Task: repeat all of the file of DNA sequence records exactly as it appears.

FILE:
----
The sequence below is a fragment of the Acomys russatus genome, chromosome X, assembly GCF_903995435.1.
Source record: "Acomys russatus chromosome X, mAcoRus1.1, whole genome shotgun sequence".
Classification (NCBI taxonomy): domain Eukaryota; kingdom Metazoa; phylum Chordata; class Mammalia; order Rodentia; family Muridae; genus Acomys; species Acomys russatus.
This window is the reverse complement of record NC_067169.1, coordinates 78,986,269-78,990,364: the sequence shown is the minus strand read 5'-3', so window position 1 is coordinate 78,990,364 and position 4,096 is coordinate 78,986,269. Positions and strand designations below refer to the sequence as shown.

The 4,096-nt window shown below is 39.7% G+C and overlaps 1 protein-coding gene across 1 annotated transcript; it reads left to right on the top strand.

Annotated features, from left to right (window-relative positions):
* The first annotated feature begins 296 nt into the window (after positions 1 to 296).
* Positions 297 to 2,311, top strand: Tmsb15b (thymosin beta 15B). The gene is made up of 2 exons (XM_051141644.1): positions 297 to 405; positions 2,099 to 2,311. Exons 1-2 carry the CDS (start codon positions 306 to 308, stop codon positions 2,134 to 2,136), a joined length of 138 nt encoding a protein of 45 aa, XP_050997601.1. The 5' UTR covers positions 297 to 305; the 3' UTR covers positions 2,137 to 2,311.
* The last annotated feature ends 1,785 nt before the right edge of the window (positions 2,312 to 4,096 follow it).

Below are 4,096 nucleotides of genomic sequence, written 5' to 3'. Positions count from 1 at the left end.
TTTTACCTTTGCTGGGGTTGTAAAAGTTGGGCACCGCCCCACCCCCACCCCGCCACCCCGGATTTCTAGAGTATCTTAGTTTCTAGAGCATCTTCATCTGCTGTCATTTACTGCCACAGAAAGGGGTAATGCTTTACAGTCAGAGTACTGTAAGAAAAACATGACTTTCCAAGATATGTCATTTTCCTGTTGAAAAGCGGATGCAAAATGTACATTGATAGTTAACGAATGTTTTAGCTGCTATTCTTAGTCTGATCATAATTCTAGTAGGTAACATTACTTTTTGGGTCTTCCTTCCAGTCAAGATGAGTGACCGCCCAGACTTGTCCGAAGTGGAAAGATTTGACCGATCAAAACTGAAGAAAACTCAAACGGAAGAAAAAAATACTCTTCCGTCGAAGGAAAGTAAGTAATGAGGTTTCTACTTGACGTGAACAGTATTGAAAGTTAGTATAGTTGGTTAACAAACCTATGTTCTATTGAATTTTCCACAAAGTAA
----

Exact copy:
The sequence below is a fragment of the Acomys russatus genome, chromosome X, assembly GCF_903995435.1.
Source record: "Acomys russatus chromosome X, mAcoRus1.1, whole genome shotgun sequence".
Classification (NCBI taxonomy): domain Eukaryota; kingdom Metazoa; phylum Chordata; class Mammalia; order Rodentia; family Muridae; genus Acomys; species Acomys russatus.
This window is the reverse complement of record NC_067169.1, coordinates 78,986,269-78,990,364: the sequence shown is the minus strand read 5'-3', so window position 1 is coordinate 78,990,364 and position 4,096 is coordinate 78,986,269. Positions and strand designations below refer to the sequence as shown.

The 4,096-nt window shown below is 39.7% G+C and overlaps 1 protein-coding gene across 1 annotated transcript; it reads left to right on the top strand.

Annotated features, from left to right (window-relative positions):
* The first annotated feature begins 296 nt into the window (after positions 1 to 296).
* Positions 297 to 2,311, top strand: Tmsb15b (thymosin beta 15B). The gene is made up of 2 exons (XM_051141644.1): positions 297 to 405; positions 2,099 to 2,311. Exons 1-2 carry the CDS (start codon positions 306 to 308, stop codon positions 2,134 to 2,136), a joined length of 138 nt encoding a protein of 45 aa, XP_050997601.1. The 5' UTR covers positions 297 to 305; the 3' UTR covers positions 2,137 to 2,311.
* The last annotated feature ends 1,785 nt before the right edge of the window (positions 2,312 to 4,096 follow it).

Below are 4,096 nucleotides of genomic sequence, written 5' to 3'. Positions count from 1 at the left end.
TTTTACCTTTGCTGGGGTTGTAAAAGTTGGGCACCGCCCCACCCCCACCCCGCCACCCCGGATTTCTAGAGTATCTTAGTTTCTAGAGCATCTTCATCTGCTGTCATTTACTGCCACAGAAAGGGGTAATGCTTTACAGTCAGAGTACTGTAAGAAAAACATGACTTTCCAAGATATGTCATTTTCCTGTTGAAAAGCGGATGCAAAATGTACATTGATAGTTAACGAATGTTTTAGCTGCTATTCTTAGTCTGATCATAATTCTAGTAGGTAACATTACTTTTTGGGTCTTCCTTCCAGTCAAGATGAGTGACCGCCCAGACTTGTCCGAAGTGGAAAGATTTGACCGATCAAAACTGAAGAAAACTCAAACGGAAGAAAAAAATACTCTTCCGTCGAAGGAAAGTAAGTAATGAGGTTTCTACTTGACGTGAACAGTATTGAAAGTTAGTATAGTTGGTTAACAAACCTATGTTCTATTGAATTTTCCACAAAGTAA